amoxicillin, Amoxil, Dispermox (Discontinued), Trimox, Moxatag, Larotid
Omudhome Ogbru, PharmD
Omudhome Ogbru, PharmD
Dr. Ogbru received his Doctorate in Pharmacy from the University of the Pacific School of Pharmacy in 1995. He completed a Pharmacy Practice Residency at the University of Arizona/University Medical Center in 1996. He was a Professor of Pharmacy Practice and a Regional Clerkship Coordinator for the University of the Pacific School of Pharmacy from 1996-99.
Medical and Pharmacy Editor:
GENERIC NAME: amoxicillin
BRAND NAME: Amoxil, Dispermox (Discontinued), Trimox, Moxatag, Larotid
DRUG CLASS AND MECHANISM: Amoxicillin belongs to a class of antibiotics called penicillins. Other members of this class include ampicillin (Unasyn), piperacillin (Pipracil), ticarcillin (Ticar) and several others. These antibiotics all have a similar mechanism of action. They do not directly kill bacteria, but they stop bacteria from multiplying by preventing bacteria from forming the walls that surround them. The walls are necessary to protect bacteria from their environment and to keep the contents of the bacterial cell together. Bacteria cannot survive without a cell wall. Amoxicillin is effective against many different bacteria including H. influenzae, N. gonorrhoea, E. coli, Pneumococci, Streptococci, and certain strains of Staphylococci. The FDA approved Amoxicillin in December 1974.
GENERIC AVAILABLE: Yes.
PREPARATIONS: Capsules: 250 and 500 mg. Tablets: 500 and 875 mg. Chewable tablets: 125, 200, 250, and 400 mg. Powder for suspension: 50 mg/ml ; 125, 200, 250, and 400 mg/5 ml. Tablet (Extended release): 775 mg
STORAGE: Amoxicillin capsules as well as the 125 and 250 mg dry powders should b e stored at or below 20 C (68 F).
Chewable tablets as well as 200 and 400 mg dry powders should be stored at or below 25 C(77 F).
Trimox capsules and unreconstituted powder should be stored at or below 20 C (68 F), and chewable tablets should be stored at room temperature 15 C to 30 C (59 F to 86 F).
Powder that has been mixed with water should be discarded after 14 days. Refrigeration is preferred but not required for powder mixed with water.
PRESCRIBED FOR: Amoxicillin is used to treat infections due to bacteria that are susceptible to the effects of amoxicillin. Common bacterial infections that amoxicillin is used for include infections of the middle ear, tonsils, throat, larynx (laryngitis), bronchi (bronchitis), lungs (pneumonia), urinary tract, and skin. It also is used to treat gonorrhea.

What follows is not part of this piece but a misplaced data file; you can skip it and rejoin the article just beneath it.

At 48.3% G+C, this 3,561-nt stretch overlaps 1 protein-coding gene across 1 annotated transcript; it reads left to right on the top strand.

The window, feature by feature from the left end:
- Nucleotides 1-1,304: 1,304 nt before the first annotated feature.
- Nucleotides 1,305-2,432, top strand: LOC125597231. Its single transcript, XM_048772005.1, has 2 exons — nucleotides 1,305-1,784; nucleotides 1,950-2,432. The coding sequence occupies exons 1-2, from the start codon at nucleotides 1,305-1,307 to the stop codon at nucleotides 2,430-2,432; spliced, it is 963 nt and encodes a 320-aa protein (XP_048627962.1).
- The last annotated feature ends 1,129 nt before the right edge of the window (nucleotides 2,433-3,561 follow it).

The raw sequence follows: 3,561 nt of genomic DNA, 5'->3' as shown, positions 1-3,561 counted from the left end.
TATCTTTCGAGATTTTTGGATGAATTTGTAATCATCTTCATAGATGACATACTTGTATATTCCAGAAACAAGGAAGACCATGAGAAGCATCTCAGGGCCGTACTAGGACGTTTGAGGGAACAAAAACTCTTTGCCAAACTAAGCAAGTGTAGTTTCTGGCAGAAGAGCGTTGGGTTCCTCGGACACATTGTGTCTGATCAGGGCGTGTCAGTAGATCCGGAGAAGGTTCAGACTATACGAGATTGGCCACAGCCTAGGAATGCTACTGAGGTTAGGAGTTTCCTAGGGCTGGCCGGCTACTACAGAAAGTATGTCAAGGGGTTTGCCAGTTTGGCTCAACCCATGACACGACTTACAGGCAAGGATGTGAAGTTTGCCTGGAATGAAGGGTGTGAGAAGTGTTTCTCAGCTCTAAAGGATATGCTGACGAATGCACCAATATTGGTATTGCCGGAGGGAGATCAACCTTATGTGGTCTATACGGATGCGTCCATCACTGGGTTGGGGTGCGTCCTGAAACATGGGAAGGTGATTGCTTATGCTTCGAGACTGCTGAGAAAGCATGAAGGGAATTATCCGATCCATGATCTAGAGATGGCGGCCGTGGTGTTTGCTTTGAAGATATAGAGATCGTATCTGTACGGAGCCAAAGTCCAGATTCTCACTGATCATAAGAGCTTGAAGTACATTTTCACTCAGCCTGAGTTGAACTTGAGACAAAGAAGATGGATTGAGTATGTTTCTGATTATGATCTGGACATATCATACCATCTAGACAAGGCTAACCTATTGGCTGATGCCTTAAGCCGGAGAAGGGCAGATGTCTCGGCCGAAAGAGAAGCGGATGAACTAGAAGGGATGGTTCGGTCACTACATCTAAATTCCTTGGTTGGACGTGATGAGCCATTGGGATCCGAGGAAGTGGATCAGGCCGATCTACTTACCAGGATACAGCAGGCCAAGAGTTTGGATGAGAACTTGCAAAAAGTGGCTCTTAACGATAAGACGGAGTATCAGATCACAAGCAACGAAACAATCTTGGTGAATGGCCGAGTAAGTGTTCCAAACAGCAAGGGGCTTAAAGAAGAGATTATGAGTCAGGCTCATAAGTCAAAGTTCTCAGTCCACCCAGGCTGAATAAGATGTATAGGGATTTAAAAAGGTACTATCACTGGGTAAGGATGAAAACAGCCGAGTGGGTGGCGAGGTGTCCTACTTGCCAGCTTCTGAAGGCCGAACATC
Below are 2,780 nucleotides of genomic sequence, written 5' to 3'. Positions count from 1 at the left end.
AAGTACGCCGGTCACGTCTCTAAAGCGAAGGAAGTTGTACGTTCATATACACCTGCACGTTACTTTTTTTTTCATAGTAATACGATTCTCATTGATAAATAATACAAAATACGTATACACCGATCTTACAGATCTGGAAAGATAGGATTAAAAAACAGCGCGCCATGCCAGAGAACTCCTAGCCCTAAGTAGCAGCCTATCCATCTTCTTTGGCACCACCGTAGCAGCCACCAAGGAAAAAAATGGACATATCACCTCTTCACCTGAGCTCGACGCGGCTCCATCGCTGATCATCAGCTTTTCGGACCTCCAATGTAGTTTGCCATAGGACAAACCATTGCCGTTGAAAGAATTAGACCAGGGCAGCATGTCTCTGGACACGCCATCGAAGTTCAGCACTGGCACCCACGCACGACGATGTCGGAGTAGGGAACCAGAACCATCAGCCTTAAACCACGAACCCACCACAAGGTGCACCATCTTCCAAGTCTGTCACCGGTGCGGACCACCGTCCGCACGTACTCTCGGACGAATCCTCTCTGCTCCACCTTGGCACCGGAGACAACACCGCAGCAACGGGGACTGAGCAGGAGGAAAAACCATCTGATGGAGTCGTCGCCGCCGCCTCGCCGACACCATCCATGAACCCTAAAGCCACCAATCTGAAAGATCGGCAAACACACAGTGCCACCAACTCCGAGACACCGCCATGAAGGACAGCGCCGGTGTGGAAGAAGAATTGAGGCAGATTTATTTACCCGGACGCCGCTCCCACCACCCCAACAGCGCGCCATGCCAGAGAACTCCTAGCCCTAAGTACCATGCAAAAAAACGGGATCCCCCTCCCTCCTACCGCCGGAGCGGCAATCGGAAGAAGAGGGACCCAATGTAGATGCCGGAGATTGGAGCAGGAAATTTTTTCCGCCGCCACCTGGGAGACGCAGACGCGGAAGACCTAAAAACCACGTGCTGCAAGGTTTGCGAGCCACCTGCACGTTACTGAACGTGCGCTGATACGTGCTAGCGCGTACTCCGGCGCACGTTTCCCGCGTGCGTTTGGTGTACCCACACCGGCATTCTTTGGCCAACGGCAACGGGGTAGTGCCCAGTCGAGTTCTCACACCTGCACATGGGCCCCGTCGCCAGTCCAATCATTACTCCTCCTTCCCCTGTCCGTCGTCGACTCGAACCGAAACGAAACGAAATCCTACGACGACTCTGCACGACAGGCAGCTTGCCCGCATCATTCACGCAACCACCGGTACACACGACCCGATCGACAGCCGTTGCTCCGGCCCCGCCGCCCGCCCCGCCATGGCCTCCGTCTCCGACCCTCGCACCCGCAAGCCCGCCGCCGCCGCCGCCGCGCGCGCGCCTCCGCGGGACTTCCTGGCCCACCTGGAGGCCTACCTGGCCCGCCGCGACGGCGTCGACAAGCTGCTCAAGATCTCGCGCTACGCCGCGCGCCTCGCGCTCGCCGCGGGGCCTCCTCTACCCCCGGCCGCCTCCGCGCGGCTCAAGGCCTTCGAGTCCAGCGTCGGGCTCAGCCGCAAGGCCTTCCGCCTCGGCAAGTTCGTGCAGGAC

DOSING: For most infections in adults the dose of amoxicillin is 250 mg every 8 hours, 500 mg every 8 hours, 500 mg every 12 hours or 875 mg every 12 hours, depending on the type and severity of infection.
For the treatment of adults with gonorrhea, the dose is 3 g given as one dose.
For most infections, children older than 3 months but less than 40 kg are treated with 25 or 45 mg/kg/day in divided doses every 12 hours or 20 or 40 mg/kg/day with one-third of the daily dose given every 8 hours depending on the type and severity of the infection.
Amoxicillin can be taken with or without food.
DRUG INTERACTIONS: Amoxicillin is rarely associated with important drug interactions.
PREGNANCY: Penicillins are generally considered safe for use by pregnant women who are not allergic to penicillin.
NURSING MOTHERS: Small amounts of amoxicillin may be excreted in breast milk and may cause diarrhea or allergic responses in nursing infants. Amoxicillin is generally considered safe to use while breastfeeding. Amoxicillin is used to treat infections in the newborn.
SIDE EFFECTS: Side effects due to amoxicillin include diarrhea, dizziness, heartburn, insomnia, nausea, itching, vomiting, confusion, abdominal pain, easy bruising, bleeding, rash, and allergic reactions. Persons who are allergic to the cephalosporin class of antibiotics, which are related to the penicillins, for example, cefaclor (Ceclor), cephalexin (Keflex), and cefprozil (Cefzil), may or may not be allergic to penicillins. Serious but rare reactions include seizures, severe allergic reactions (anaphylaxis), and low platelet (thrombocytopenia) or red blood cell count. Amoxicillin can alter the normal bacteria in the colon and encourage overgrowth of some bacteria such as Clostridium difficile which causes inflammation of the colon (pseudomembranous colitis). Patients who develop signs of pseudomembranous colitis after starting amoxicillin (diarrhea, fever, abdominal pain, and possibly shock) should contact their physician immediately.
Reference: FDA Prescribing Information
Last Editorial Review: 3/18/2013
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